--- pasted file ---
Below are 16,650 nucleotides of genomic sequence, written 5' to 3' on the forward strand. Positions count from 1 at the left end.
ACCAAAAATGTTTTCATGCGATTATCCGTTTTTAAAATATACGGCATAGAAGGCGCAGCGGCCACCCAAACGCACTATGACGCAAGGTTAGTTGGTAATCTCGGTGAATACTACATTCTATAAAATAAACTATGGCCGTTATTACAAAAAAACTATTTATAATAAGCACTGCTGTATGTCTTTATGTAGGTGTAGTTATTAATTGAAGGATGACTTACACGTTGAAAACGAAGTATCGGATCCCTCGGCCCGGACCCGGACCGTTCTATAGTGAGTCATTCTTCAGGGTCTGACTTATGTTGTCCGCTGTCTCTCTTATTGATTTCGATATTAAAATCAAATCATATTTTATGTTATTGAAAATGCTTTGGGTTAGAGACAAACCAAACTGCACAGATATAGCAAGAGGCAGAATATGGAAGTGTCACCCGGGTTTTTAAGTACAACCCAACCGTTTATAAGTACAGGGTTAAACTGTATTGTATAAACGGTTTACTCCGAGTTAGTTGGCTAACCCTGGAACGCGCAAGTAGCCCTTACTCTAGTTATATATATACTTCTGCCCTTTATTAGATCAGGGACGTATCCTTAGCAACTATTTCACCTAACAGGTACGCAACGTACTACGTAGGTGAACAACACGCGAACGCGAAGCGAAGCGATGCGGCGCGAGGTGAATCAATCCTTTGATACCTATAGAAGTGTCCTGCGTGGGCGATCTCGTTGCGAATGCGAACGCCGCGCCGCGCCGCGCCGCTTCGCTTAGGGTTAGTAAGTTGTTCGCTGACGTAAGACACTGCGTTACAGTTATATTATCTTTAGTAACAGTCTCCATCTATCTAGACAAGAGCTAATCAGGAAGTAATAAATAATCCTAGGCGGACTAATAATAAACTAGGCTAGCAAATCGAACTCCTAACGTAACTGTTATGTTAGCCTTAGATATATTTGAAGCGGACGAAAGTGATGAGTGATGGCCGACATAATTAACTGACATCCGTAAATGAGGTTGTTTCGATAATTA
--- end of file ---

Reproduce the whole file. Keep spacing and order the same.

Below are 16,650 nucleotides of genomic sequence, written 5' to 3' on the forward strand. Positions count from 1 at the left end.
ACCAAAAATGTTTTCATGCGATTATCCGTTTTTAAAATATACGGCATAGAAGGCGCAGCGGCCACCCAAACGCACTATGACGCAAGGTTAGTTGGTAATCTCGGTGAATACTACATTCTATAAAATAAACTATGGCCGTTATTACAAAAAAACTATTTATAATAAGCACTGCTGTATGTCTTTATGTAGGTGTAGTTATTAATTGAAGGATGACTTACACGTTGAAAACGAAGTATCGGATCCCTCGGCCCGGACCCGGACCGTTCTATAGTGAGTCATTCTTCAGGGTCTGACTTATGTTGTCCGCTGTCTCTCTTATTGATTTCGATATTAAAATCAAATCATATTTTATGTTATTGAAAATGCTTTGGGTTAGAGACAAACCAAACTGCACAGATATAGCAAGAGGCAGAATATGGAAGTGTCACCCGGGTTTTTAAGTACAACCCAACCGTTTATAAGTACAGGGTTAAACTGTATTGTATAAACGGTTTACTCCGAGTTAGTTGGCTAACCCTGGAACGCGCAAGTAGCCCTTACTCTAGTTATATATATACTTCTGCCCTTTATTAGATCAGGGACGTATCCTTAGCAACTATTTCACCTAACAGGTACGCAACGTACTACGTAGGTGAACAACACGCGAACGCGAAGCGAAGCGATGCGGCGCGAGGTGAATCAATCCTTTGATACCTATAGAAGTGTCCTGCGTGGGCGATCTCGTTGCGAATGCGAACGCCGCGCCGCGCCGCGCCGCTTCGCTTAGGGTTAGTAAGTTGTTCGCTGACGTAAGACACTGCGTTACAGTTATATTATCTTTAGTAACAGTCTCCATCTATCTAGACAAGAGCTAATCAGGAAGTAATAAATAATCCTAGGCGGACTAATAATAAACTAGGCTAGCAAATCGAACTCCTAACGTAACTGTTATGTTAGCCTTAGATATATTTGAAGCGGACGAAAGTGATGAGTGATGGCCGACATAATTAACTGACATCCGTAAATGAGGTTGTTTCGATAATTA